James Erskine (The Big Shot) – “At The Big Shot we are always working hard on using data and multiple creatives to drive the best returns and basically being agile. We will find out what is actually selling the book, what works and then do more of it. Stop writing complete marketing plans and allow yourselves time to understand which creative, messaging and platforms are working hardest and then react.”
Hannah Sidjoriak (Penguin) – “I’m really interested in the whole strand of experiential moments for consumers. That feeling of wanting to go somewhere tangible and meet with other people who are interested in the same thing as you. When we do launch and author events we always ask, ‘is there an instagrammable moment?’. We really think you can use these events to bring the book to life, to really engage with readers. That’s where the whole Harry Potter franchise has done so well.”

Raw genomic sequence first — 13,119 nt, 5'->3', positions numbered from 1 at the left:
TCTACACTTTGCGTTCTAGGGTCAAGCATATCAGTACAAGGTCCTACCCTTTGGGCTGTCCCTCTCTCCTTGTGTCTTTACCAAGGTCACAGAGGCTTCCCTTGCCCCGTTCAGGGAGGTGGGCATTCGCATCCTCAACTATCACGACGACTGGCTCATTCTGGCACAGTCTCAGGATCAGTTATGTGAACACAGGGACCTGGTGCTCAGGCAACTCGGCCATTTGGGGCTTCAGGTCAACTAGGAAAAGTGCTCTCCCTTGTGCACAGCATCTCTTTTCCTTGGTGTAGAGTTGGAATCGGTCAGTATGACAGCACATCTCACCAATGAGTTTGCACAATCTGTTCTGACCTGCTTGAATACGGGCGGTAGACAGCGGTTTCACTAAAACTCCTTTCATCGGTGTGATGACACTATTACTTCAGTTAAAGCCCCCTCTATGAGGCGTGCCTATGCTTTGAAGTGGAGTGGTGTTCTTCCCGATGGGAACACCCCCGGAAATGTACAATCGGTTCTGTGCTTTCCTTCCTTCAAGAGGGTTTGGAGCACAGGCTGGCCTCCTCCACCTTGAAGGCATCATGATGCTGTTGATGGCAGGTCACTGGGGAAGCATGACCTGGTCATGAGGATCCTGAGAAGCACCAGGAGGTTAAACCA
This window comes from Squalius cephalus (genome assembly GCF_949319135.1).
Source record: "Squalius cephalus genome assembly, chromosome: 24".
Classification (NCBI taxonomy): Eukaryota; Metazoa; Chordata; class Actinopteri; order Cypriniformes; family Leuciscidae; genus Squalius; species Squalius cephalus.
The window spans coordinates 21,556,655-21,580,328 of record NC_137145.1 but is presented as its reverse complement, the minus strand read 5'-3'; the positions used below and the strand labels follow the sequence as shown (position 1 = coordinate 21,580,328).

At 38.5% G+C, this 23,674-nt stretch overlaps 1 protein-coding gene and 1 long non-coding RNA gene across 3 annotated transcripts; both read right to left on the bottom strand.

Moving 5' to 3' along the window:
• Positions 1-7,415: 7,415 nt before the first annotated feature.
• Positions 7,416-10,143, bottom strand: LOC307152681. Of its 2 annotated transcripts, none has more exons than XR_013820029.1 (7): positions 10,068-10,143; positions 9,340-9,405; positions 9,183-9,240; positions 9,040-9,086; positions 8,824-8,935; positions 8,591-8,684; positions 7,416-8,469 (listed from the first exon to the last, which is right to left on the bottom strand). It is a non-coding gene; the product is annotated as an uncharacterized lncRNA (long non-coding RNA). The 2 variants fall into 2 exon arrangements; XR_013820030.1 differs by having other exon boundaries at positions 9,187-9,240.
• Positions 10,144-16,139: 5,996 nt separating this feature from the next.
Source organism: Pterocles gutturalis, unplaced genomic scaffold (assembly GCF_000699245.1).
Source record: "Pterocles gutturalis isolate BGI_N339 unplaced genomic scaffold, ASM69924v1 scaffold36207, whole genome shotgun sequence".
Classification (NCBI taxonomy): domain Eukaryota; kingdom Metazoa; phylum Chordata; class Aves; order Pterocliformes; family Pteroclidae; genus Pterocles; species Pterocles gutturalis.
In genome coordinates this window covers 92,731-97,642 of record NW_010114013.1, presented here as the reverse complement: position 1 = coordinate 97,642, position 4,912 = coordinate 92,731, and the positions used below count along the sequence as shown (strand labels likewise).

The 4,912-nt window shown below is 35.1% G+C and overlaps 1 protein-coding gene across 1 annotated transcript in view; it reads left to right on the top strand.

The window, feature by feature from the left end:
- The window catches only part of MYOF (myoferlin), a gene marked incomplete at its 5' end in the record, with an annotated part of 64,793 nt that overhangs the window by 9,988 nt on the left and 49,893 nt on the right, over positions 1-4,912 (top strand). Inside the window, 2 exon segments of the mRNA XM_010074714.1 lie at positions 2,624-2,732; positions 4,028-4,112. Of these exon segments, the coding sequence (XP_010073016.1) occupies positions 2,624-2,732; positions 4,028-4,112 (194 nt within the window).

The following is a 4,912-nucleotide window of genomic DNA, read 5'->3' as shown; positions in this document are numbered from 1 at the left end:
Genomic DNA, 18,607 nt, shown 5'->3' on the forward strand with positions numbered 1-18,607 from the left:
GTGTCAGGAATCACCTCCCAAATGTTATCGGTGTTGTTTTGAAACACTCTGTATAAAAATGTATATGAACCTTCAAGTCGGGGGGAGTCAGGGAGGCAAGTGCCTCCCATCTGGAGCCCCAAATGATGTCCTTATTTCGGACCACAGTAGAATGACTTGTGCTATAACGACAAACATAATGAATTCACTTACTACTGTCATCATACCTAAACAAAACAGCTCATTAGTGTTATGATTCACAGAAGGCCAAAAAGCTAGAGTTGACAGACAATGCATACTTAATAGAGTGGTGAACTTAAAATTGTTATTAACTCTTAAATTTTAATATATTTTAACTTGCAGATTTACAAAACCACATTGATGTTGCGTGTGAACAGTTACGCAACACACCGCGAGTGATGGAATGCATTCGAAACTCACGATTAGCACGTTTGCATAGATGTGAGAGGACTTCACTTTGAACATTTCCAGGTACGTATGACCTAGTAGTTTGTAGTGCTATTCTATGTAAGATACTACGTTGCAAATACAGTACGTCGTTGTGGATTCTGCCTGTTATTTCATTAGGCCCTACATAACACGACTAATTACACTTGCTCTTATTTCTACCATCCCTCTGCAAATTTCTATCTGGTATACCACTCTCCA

Will Smith (Vintage)– “I’m interested in the format question and I think the way forward is become as format agnostic as you can. We need to stop being hung up on way where the actual content is and focus on how a reader wants to consume it. Some businesses have the audio book being produced in a different place to the physical book and it’s just not tied up across all formats. That’s not sustainable We need to understand that each format has its strengths but also that each format can adapt.”